GROSS: Ben Stiller stars in the new movie "Greenberg." You can find
clips from the film on our Web site, freshair.npr.org.
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Liz Carpenter, Feisty LBJ Aide, Dies at 89

TERRY GROSS, host:

The health care debate and last night's House vote passing health care
reform brought President Lyndon Johnson to mind because of his work
pushing through passage of Medicare and Medicaid.

We're going to remember Liz Carpenter, who worked closely with him. She
died Saturday at the age of 89. Carpenter began her career as a
journalist covering Washington. She was Johnson's executive assistant
when he was vice president. She was one of the first women to hold such
a position. She wrote the 58-word text that Johnson read the evening
President Kennedy was assassinated. She had been in the Kennedy
motorcade.

After LBJ became president, Carpenter became press secretary for
Johnson's wife, Lady Bird. She later became active in women's rights
issues. She was one of the founders of the National Women's Political
Caucus and lobbied for passage of the Equal Rights Amendment.

I spoke with Liz Carpenter in 1987, after the publication of her memoir.

GROSS: You wrote LBJ's speech after - it was a short speech - after the
Kennedy assassination.

Ms. LIZ CARPENTER (Journalist): Yes.

GROSS: Boy, that must've been a very difficult thing to write. I mean,
who would know what to say after a national tragedy of that magnitude?

Ms. CARPENTER: You know, it was - it came and I cannot say it came from
in me. It came from above or genes, something. But somehow at the time
of a terrible day you’re called upon to be survivor. And my role had
been - being a writer, writing remarks for LBJ, and so as we were moving
out of Dallas to Air Force One, somehow my hand went into my purse,
pulled out a pencil and a pad, knowing as a reporter that I had been,
that he would be faced with a battery of reporters when we stepped off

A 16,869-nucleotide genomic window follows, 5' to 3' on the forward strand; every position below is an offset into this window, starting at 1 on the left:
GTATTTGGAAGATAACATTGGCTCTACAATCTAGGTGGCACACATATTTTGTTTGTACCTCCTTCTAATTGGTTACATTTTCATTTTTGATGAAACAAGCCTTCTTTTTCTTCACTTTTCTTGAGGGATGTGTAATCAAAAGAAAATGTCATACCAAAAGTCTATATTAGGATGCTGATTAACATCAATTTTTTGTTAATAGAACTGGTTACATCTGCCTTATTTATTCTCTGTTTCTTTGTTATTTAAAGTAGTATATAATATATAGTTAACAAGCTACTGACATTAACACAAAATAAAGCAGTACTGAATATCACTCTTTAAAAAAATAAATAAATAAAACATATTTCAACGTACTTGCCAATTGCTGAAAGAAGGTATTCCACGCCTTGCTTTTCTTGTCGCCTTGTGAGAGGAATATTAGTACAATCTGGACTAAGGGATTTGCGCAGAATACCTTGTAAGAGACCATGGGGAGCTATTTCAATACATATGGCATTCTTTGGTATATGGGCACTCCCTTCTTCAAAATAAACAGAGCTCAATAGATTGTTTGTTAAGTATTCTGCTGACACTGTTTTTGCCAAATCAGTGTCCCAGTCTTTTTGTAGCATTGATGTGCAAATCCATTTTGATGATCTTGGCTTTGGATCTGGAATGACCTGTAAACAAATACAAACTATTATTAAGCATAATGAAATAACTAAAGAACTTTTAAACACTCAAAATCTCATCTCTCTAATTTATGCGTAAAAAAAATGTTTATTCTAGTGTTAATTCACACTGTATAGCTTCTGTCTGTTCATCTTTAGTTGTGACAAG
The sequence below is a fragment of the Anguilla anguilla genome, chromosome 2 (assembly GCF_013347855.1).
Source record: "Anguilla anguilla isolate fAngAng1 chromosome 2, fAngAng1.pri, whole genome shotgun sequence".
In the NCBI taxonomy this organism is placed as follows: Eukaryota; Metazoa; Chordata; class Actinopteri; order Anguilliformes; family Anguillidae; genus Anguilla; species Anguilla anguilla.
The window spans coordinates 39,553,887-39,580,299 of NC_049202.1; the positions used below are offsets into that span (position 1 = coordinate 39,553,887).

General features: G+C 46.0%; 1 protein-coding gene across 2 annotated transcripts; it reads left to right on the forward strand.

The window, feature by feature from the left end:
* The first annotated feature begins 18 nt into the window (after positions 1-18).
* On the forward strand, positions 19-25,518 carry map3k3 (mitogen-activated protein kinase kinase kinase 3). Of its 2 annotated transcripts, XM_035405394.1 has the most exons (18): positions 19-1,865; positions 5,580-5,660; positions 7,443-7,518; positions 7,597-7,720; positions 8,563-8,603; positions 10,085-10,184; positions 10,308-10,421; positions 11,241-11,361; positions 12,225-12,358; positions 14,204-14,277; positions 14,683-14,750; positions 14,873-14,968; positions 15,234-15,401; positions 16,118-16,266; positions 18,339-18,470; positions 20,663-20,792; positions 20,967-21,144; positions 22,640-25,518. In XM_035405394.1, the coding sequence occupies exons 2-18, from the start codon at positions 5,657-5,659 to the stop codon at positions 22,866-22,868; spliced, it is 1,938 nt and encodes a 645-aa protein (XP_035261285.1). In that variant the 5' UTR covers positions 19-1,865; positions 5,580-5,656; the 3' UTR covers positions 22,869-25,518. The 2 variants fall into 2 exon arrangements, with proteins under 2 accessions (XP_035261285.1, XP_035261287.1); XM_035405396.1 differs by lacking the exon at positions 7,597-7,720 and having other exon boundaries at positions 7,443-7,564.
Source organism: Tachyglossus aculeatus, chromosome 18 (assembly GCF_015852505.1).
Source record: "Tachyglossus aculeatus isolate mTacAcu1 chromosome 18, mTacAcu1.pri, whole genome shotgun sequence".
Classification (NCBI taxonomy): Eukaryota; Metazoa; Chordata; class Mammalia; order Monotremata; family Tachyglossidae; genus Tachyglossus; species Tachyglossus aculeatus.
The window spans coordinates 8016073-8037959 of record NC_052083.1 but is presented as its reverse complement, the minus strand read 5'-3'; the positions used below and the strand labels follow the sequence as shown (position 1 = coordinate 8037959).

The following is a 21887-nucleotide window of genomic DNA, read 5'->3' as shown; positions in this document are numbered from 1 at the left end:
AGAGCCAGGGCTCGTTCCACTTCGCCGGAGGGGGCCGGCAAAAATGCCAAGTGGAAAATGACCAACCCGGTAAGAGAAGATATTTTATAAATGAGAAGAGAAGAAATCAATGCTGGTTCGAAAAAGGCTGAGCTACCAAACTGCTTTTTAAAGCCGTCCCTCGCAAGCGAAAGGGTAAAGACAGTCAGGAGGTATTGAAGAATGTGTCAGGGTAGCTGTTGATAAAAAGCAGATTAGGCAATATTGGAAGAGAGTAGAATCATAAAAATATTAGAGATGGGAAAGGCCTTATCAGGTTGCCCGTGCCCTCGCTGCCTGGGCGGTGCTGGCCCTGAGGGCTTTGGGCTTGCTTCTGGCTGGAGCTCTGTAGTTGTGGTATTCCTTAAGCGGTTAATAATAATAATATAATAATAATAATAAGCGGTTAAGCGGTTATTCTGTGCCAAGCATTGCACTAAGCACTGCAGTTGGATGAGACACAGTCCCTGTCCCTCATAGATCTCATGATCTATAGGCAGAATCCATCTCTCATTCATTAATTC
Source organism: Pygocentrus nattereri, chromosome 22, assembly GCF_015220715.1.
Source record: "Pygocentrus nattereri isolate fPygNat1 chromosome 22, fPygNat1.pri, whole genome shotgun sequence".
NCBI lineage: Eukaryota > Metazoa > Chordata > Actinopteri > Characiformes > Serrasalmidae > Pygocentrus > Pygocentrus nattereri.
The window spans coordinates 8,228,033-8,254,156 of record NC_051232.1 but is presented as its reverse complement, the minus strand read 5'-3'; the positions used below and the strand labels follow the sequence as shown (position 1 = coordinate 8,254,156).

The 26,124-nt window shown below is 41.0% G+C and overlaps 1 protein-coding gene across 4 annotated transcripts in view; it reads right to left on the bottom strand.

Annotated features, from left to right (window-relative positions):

the plane in Washington and he'd need some words.

And so the words just began to come and I don’t think I rewrote them. I
think that they just came. And without any real conscious effort, and I
can't help but feel they were God-given. And this was true also I think
to other people. All of us were moving around in a sort of a trauma, we
still trying to reject what had happened.

And I remember the two wire service reporters just automatically moved
to telephones at Parkland Hospital and grabbed the phones. But that's
their profession, telling them more than any conscious effort. The White
House photographer knew he had to have the picture of the swearing in,
and he set about doing that. So you kind of went about your work in a
trance.

GROSS: You started that message for Johnson with a very simple and very
moving line. You wrote: This is a sad time for all people.

Ms. CARPENTER: Yes.

GROSS: Why did you open with that?

Ms. CARPENTER: I guess - I first started thinking this is a sad time for
all Americans, but Kennedy was beloved around the world, and so it
seemed to be too limiting.

GROSS: So you came up with this is a sad time of all people.

Ms. CARPENTER: For all Americans, and for all people. And then I ask
your help and God's at the end.

GROSS: You became Lady Bird's press secretary, and you say you saw the
job as helping her help him - of helping the first lady help the
president.

Ms. CARPENTER: That encompasses everything, doesn’t it?

GROSS: Yeah. Well, but I wonder what can you really do? As the press
secretary for the first lady, what's your best way of helping the
president?

Ms. CARPENTER: Well, by making her his translator. And he deserved one,
and he - a president is terribly busy doing their things, and Lady Bird
could go out and walk through the Head Start projects in Newark, New
Jersey, or the Job Corps in Kentucky. And she had been a reporter
herself briefly, but she had been a trained journalist with a Bachelor
of Journalism degree from the University of Texas. So she really knew
what the five W's and the H are. She knew the difference between an AM
and a PM, and if she could go and help kind of be the catalyst that
brought out the story of what the kids in the Head Start were like
before and after the program, it certainly was helpful in selling the
program to Congress and to the people.

GROSS: What were some of the greatest crises that you had to cope with